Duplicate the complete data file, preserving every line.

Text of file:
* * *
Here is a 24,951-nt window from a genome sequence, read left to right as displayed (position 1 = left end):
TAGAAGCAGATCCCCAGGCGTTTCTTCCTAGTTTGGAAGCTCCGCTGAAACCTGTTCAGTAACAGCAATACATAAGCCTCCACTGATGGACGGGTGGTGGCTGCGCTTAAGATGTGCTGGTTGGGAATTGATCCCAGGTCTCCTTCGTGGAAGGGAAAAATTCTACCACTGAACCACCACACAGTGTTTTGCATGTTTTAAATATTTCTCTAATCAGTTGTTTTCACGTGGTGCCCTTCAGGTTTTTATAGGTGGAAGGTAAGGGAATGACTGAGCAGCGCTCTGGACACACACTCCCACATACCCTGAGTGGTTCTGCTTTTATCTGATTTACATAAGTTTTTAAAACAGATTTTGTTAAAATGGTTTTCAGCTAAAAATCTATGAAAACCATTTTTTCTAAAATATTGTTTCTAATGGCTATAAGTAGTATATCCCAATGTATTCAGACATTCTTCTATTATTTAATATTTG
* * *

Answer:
Here is a 24,951-nt window from a genome sequence, read left to right as displayed (position 1 = left end):
TAGAAGCAGATCCCCAGGCGTTTCTTCCTAGTTTGGAAGCTCCGCTGAAACCTGTTCAGTAACAGCAATACATAAGCCTCCACTGATGGACGGGTGGTGGCTGCGCTTAAGATGTGCTGGTTGGGAATTGATCCCAGGTCTCCTTCGTGGAAGGGAAAAATTCTACCACTGAACCACCACACAGTGTTTTGCATGTTTTAAATATTTCTCTAATCAGTTGTTTTCACGTGGTGCCCTTCAGGTTTTTATAGGTGGAAGGTAAGGGAATGACTGAGCAGCGCTCTGGACACACACTCCCACATACCCTGAGTGGTTCTGCTTTTATCTGATTTACATAAGTTTTTAAAACAGATTTTGTTAAAATGGTTTTCAGCTAAAAATCTATGAAAACCATTTTTTCTAAAATATTGTTTCTAATGGCTATAAGTAGTATATCCCAATGTATTCAGACATTCTTCTATTATTTAATATTTG